CLNU 645 Nutritional Contribution of Food 2.00 School of Health Professions
The structure and physical properties of foods are examined with respect to nutrient content and distribution in the food supply. The effects of agricultural methods, market handling, processing, and home preparation on nutrient quality are considered. The interaction of food components in food preparation methods is discussed and factors that influence food taste, texture, and appearance are explored.

CLNU 650 Nutritional Pathophysiology I 3.00 School of Health Professions
The relationship of pathophysiologic processes to the roles of specific nutrients in the maintenance of cellular and tissue homeostasis is explored. The first semester course will cover changes in systemic mechanisms with disease, including injury, inflammation, hemodynamic derangements, alterations in the immune response, and neoplastic transformations. Literature review is required.

CLNU 670 Clinical in Nutrition Assessment 2.00 School of Health Professions
Balance studies, body composition determinations, anthropometric measures, tests of immune competence, hematologogic indices, and use of information contained in the medical record will be incorporated into this lecture/demonstration course. Students will gain experience in using laboratory values to determine the nutritional status and diet prescription in specific clinical situations. Dietary analysis and techniques for accurate intake calculations will be explored.

CLNU 680 Molecular Biology of the Nutrients II 3.00 School of Health Professions
Continuation of CLNU 610. The second semester will cover the function of the micronutri­ents in energy production, DNA and protein synthesis, blood formation, structure of bone and connective tissue, antioxidant protection, gene expression, cell activation, and electrolyte function. Literature review is required.

CLNU 699 Maintain Matriculation 0.00 School of Health Professions
Matriculated students who do not register for coursework in a regular semester (excluding summer) are expected to maintain matriculation by registering for this course.

CLNU 710 Special Topics in Clinical Nutrition 2.00 School of Health Professions
A series of lecture discussions that include case studies in areas of important current nutrition interest. Completion of two case studies is required, and will require evaluation of current research. Tests based on the material in the case studies will be given. Open as an elective course to students in the Masters Program in Clinical Nutrition, as well as to qualified non­matriculants. Topics include nutrition and cancer, nutrition and the immune system, and nutrition and pediatric care.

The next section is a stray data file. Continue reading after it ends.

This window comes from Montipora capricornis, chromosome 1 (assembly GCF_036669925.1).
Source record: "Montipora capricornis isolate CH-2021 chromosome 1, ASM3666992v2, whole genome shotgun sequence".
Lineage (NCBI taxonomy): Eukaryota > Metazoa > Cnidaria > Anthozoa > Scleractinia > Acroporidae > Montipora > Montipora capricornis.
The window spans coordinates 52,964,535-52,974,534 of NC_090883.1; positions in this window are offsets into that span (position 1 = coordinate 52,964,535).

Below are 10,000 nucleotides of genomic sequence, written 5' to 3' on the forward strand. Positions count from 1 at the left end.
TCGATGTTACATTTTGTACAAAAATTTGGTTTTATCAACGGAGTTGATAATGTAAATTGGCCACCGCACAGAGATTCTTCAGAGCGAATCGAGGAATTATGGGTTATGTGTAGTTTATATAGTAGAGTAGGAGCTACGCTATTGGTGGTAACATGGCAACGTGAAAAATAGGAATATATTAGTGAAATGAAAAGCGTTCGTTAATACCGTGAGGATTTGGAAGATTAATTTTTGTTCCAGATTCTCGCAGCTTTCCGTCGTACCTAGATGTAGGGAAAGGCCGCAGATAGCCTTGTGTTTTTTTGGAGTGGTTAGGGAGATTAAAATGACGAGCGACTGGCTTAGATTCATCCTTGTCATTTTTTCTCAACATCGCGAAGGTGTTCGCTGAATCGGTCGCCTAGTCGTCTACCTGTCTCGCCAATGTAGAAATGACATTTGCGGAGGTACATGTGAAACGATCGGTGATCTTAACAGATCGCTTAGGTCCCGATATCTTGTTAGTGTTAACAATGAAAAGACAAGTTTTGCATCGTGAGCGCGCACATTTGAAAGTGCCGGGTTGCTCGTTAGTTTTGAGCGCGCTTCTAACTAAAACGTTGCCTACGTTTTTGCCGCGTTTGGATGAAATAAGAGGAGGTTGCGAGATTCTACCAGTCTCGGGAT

CLNU 720 Nutritional Pathophysiology II 3.00 School of Health Professions
The influence of specific organ system disease on nutritional status, as well as the potential etiologic effect of altered nutrient availability and/or metabolism in the pathogenesis of disease is explored. Includes discussion on diseases of the major organ systems as well as on the brain and central nervous system. Literature review required.

CLNU 750 Clinical Nutrition: Theory and Practice I 3.00 School of Health Professions
The practice of clinical nutrition is covered in this two-semester course. Together, the courses investigate the pathogenesis of disease, altered nutritional requirements due to disease states and to therapeutic modalities, interactions between drugs and nutrients, and other influences that may compromise nutritional status. Methods for patient feeding, both enteral and parenteral, are discussed, together with methods appropriate to assess nutritional status in the specific patient.

CLNU 770 Clinical Nutrition: Theory and Practice II 3.00 School of Health Professions
Continuation of CLNU 750. This course covers additional clinical nutrition topics.

CLNU 772 Nutritional Pharmacology 3.00 School of Health Professions